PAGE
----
It is possible to create two or more regular requisitions for the same program, facility and period if users initiate a requisition in the same time. It is caused by a delay between the check for already existing requisition for the given program/facility/period and creation of the requisition in the database.
One possible solution would be to raise the transaction isolation level for the requisition initiate, such that all transactions for initiate happen in order. This may however affect performance a lot. Another solution would be introduce an additional constraint on the database level, which may be a better solution, based on the fact that the described scenario is an edge case.
when users click initiate for the same period/facility/program at the same time only one requisition is created
appropriate repository integration tests (if DB constraint used)
if the DB changes, any built reports should be updated / notified that they might break with this change
: FYI when this is done, Malawi reports could very well break. If you could coordinate the investigation of weather this is true for Malawi, and your acceptance testing of 3.2, that'd be very helpful. Read my proposal above on how this should be fixed. From that the field you'll need to check Malawi report usage for is the one titled "emergency" in the requisitions table.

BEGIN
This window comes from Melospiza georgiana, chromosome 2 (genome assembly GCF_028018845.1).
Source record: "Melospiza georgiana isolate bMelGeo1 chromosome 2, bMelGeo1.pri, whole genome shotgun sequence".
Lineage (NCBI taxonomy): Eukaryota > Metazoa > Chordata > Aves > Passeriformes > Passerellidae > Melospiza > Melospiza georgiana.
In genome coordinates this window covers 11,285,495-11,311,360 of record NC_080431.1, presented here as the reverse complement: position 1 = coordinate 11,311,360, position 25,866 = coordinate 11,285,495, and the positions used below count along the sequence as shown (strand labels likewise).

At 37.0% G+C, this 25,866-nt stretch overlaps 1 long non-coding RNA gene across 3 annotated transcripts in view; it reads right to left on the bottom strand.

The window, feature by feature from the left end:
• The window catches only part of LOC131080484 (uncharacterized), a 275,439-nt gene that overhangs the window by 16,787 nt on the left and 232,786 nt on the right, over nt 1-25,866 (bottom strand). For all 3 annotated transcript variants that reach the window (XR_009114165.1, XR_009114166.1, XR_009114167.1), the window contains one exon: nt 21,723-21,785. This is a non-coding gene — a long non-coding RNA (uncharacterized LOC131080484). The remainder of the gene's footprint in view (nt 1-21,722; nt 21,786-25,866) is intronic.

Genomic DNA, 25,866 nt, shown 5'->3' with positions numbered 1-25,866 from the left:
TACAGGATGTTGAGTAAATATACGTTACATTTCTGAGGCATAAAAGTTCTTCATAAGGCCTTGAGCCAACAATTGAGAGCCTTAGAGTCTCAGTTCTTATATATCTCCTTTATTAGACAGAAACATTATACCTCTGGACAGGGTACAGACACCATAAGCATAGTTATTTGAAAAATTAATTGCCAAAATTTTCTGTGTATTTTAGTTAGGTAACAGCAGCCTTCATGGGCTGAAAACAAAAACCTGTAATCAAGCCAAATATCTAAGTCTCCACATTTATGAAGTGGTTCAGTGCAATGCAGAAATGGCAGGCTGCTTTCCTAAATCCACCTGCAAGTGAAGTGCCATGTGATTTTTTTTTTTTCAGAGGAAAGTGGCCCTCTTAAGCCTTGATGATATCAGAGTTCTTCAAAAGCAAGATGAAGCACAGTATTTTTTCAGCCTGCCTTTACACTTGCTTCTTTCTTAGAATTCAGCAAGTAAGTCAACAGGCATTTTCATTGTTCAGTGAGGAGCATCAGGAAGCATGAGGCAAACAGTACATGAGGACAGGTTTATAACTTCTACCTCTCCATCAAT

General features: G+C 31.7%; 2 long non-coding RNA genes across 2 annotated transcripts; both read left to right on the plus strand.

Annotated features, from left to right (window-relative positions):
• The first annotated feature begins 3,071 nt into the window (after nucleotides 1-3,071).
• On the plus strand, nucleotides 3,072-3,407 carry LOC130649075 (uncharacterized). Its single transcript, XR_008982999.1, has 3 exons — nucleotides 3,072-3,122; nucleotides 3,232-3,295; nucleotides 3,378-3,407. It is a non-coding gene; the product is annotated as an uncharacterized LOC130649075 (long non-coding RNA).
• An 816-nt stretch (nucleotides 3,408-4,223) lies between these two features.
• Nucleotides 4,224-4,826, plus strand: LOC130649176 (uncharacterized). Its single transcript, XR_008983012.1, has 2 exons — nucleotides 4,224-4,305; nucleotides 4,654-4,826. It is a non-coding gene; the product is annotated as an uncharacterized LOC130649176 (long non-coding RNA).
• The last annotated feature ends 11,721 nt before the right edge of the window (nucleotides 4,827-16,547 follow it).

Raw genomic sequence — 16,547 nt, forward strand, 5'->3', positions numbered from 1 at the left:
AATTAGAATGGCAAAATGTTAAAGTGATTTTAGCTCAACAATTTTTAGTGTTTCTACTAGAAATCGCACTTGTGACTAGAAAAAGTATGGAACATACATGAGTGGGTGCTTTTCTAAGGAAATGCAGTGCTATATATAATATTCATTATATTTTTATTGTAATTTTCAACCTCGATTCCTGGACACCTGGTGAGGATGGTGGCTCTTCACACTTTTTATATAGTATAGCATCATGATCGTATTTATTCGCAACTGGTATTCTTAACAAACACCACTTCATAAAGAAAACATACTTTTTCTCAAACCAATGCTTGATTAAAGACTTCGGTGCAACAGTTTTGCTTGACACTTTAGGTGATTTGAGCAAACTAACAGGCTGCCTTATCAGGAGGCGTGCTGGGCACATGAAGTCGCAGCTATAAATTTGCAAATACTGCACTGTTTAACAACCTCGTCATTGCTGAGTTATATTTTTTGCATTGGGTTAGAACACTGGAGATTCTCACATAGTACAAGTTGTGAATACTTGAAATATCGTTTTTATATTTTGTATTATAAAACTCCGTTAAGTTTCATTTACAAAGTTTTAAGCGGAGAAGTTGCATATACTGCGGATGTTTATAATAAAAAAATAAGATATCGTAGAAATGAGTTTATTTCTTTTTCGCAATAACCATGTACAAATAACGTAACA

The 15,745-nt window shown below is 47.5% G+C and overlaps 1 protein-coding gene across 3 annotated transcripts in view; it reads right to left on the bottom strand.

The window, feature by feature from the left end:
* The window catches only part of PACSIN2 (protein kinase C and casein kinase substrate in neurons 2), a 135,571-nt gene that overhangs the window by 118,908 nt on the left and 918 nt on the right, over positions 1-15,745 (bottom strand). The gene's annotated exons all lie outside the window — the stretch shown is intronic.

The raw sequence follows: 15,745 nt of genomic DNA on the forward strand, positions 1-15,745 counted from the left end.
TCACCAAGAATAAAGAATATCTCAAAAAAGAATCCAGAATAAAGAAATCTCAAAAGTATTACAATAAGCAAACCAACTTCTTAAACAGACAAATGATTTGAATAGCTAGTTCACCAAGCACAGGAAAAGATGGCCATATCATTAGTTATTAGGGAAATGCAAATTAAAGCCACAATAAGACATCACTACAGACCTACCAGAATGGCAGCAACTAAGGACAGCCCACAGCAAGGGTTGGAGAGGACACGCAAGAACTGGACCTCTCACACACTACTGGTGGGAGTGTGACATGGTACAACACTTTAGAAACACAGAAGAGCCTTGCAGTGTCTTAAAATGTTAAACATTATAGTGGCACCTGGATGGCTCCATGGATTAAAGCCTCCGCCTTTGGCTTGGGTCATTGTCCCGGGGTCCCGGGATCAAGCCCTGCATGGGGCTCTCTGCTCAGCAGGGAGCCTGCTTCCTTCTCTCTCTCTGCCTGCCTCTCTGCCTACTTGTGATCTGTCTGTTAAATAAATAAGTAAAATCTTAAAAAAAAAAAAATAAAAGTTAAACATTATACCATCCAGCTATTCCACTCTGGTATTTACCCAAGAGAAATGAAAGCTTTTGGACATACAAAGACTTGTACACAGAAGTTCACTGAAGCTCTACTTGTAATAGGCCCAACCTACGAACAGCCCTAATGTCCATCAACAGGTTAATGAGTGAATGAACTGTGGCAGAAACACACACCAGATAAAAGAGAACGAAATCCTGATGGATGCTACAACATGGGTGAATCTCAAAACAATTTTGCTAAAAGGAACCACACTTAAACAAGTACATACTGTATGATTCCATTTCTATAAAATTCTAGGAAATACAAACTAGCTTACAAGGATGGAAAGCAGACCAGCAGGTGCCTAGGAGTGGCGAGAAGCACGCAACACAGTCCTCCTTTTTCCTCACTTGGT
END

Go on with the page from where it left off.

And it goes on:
Will do. Thank you very much, , for highlighting the potential schema change.
pretty sure most mainstream databases work like that, I'm pretty sure MySQL does. If we actually want to take advantage of PostgreSQL, how about a unique index with a condition? https://stackoverflow.com/questions/16236365/postgresql-conditionally-unique-constraint
This would allows us to avoid any db changes which I think is a big plus for us and Malawi, but it's not the prettiest thing. But hey, always using null instead of false is not that pretty as well.
Note: this is estimated at 1, but if we have to change the column name and do migrations and update reports etc. then this probably goes up to a 3
Root cause: we never had this check - we should pay more attention to our db definitions. In the end, the db must force its own integrity.